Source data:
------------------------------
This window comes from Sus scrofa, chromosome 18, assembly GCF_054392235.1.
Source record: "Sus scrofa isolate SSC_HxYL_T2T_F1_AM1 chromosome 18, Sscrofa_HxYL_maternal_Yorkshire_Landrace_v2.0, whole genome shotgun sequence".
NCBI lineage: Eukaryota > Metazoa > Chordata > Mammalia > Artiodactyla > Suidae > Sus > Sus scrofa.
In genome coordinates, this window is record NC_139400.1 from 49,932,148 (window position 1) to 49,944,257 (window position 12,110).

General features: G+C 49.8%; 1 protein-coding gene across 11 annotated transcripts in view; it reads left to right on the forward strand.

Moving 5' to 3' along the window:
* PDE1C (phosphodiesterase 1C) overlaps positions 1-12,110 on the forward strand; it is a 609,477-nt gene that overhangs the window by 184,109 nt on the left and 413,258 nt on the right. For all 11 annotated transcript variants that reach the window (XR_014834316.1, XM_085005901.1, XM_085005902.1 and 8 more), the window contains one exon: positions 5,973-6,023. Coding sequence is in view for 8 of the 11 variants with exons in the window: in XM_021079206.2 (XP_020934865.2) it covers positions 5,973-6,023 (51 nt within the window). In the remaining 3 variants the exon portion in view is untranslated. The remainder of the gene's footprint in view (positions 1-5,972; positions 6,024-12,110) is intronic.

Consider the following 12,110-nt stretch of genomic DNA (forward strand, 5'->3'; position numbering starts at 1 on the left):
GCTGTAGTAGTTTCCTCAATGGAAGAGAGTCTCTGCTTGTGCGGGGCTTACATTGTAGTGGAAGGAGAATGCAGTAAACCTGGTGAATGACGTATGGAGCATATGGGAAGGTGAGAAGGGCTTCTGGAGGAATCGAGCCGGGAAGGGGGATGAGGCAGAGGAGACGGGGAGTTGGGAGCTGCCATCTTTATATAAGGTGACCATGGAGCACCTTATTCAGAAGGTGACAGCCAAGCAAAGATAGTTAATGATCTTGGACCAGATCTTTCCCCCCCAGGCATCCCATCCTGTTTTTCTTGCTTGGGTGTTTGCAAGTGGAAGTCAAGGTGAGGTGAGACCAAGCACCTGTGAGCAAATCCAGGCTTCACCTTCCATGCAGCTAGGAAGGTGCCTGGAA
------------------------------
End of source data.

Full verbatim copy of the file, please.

This window comes from Sus scrofa, chromosome 18, assembly GCF_054392235.1.
Source record: "Sus scrofa isolate SSC_HxYL_T2T_F1_AM1 chromosome 18, Sscrofa_HxYL_maternal_Yorkshire_Landrace_v2.0, whole genome shotgun sequence".
NCBI lineage: Eukaryota > Metazoa > Chordata > Mammalia > Artiodactyla > Suidae > Sus > Sus scrofa.
In genome coordinates, this window is record NC_139400.1 from 49,932,148 (window position 1) to 49,944,257 (window position 12,110).

General features: G+C 49.8%; 1 protein-coding gene across 11 annotated transcripts in view; it reads left to right on the forward strand.

Moving 5' to 3' along the window:
* PDE1C (phosphodiesterase 1C) overlaps positions 1-12,110 on the forward strand; it is a 609,477-nt gene that overhangs the window by 184,109 nt on the left and 413,258 nt on the right. For all 11 annotated transcript variants that reach the window (XR_014834316.1, XM_085005901.1, XM_085005902.1 and 8 more), the window contains one exon: positions 5,973-6,023. Coding sequence is in view for 8 of the 11 variants with exons in the window: in XM_021079206.2 (XP_020934865.2) it covers positions 5,973-6,023 (51 nt within the window). In the remaining 3 variants the exon portion in view is untranslated. The remainder of the gene's footprint in view (positions 1-5,972; positions 6,024-12,110) is intronic.

Consider the following 12,110-nt stretch of genomic DNA (forward strand, 5'->3'; position numbering starts at 1 on the left):
GCTGTAGTAGTTTCCTCAATGGAAGAGAGTCTCTGCTTGTGCGGGGCTTACATTGTAGTGGAAGGAGAATGCAGTAAACCTGGTGAATGACGTATGGAGCATATGGGAAGGTGAGAAGGGCTTCTGGAGGAATCGAGCCGGGAAGGGGGATGAGGCAGAGGAGACGGGGAGTTGGGAGCTGCCATCTTTATATAAGGTGACCATGGAGCACCTTATTCAGAAGGTGACAGCCAAGCAAAGATAGTTAATGATCTTGGACCAGATCTTTCCCCCCCAGGCATCCCATCCTGTTTTTCTTGCTTGGGTGTTTGCAAGTGGAAGTCAAGGTGAGGTGAGACCAAGCACCTGTGAGCAAATCCAGGCTTCACCTTCCATGCAGCTAGGAAGGTGCCTGGAA